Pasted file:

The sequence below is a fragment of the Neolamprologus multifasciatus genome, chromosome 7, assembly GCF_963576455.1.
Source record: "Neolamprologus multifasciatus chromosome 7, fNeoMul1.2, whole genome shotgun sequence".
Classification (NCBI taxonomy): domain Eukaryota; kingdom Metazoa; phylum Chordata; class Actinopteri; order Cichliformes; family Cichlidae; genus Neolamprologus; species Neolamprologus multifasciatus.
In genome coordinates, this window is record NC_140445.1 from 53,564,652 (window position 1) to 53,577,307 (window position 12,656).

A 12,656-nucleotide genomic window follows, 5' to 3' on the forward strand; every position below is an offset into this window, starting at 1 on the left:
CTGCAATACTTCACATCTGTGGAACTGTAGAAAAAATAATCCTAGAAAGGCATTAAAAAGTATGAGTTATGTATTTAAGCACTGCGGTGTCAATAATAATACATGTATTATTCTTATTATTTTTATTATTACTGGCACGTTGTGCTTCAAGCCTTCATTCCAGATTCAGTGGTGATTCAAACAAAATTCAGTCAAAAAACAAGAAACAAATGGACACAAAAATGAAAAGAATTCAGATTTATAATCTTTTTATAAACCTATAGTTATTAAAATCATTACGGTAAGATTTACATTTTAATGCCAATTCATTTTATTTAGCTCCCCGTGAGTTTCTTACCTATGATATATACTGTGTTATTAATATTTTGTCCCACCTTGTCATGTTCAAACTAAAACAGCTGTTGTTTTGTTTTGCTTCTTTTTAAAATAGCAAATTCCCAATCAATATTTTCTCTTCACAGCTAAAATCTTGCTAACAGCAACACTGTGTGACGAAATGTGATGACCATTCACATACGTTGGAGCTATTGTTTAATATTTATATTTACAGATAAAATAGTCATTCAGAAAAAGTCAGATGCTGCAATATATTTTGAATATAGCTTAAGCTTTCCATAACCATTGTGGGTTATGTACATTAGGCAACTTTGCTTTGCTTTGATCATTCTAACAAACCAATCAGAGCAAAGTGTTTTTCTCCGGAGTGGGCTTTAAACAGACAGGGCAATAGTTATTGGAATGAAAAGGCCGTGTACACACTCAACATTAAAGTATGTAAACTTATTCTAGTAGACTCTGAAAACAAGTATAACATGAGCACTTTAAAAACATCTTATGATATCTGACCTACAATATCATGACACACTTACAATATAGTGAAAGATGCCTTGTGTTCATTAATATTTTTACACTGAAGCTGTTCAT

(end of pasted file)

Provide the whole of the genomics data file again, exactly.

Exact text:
The sequence below is a fragment of the Neolamprologus multifasciatus genome, chromosome 7, assembly GCF_963576455.1.
Source record: "Neolamprologus multifasciatus chromosome 7, fNeoMul1.2, whole genome shotgun sequence".
Classification (NCBI taxonomy): domain Eukaryota; kingdom Metazoa; phylum Chordata; class Actinopteri; order Cichliformes; family Cichlidae; genus Neolamprologus; species Neolamprologus multifasciatus.
In genome coordinates, this window is record NC_140445.1 from 53,564,652 (window position 1) to 53,577,307 (window position 12,656).

A 12,656-nucleotide genomic window follows, 5' to 3' on the forward strand; every position below is an offset into this window, starting at 1 on the left:
CTGCAATACTTCACATCTGTGGAACTGTAGAAAAAATAATCCTAGAAAGGCATTAAAAAGTATGAGTTATGTATTTAAGCACTGCGGTGTCAATAATAATACATGTATTATTCTTATTATTTTTATTATTACTGGCACGTTGTGCTTCAAGCCTTCATTCCAGATTCAGTGGTGATTCAAACAAAATTCAGTCAAAAAACAAGAAACAAATGGACACAAAAATGAAAAGAATTCAGATTTATAATCTTTTTATAAACCTATAGTTATTAAAATCATTACGGTAAGATTTACATTTTAATGCCAATTCATTTTATTTAGCTCCCCGTGAGTTTCTTACCTATGATATATACTGTGTTATTAATATTTTGTCCCACCTTGTCATGTTCAAACTAAAACAGCTGTTGTTTTGTTTTGCTTCTTTTTAAAATAGCAAATTCCCAATCAATATTTTCTCTTCACAGCTAAAATCTTGCTAACAGCAACACTGTGTGACGAAATGTGATGACCATTCACATACGTTGGAGCTATTGTTTAATATTTATATTTACAGATAAAATAGTCATTCAGAAAAAGTCAGATGCTGCAATATATTTTGAATATAGCTTAAGCTTTCCATAACCATTGTGGGTTATGTACATTAGGCAACTTTGCTTTGCTTTGATCATTCTAACAAACCAATCAGAGCAAAGTGTTTTTCTCCGGAGTGGGCTTTAAACAGACAGGGCAATAGTTATTGGAATGAAAAGGCCGTGTACACACTCAACATTAAAGTATGTAAACTTATTCTAGTAGACTCTGAAAACAAGTATAACATGAGCACTTTAAAAACATCTTATGATATCTGACCTACAATATCATGACACACTTACAATATAGTGAAAGATGCCTTGTGTTCATTAATATTTTTACACTGAAGCTGTTCAT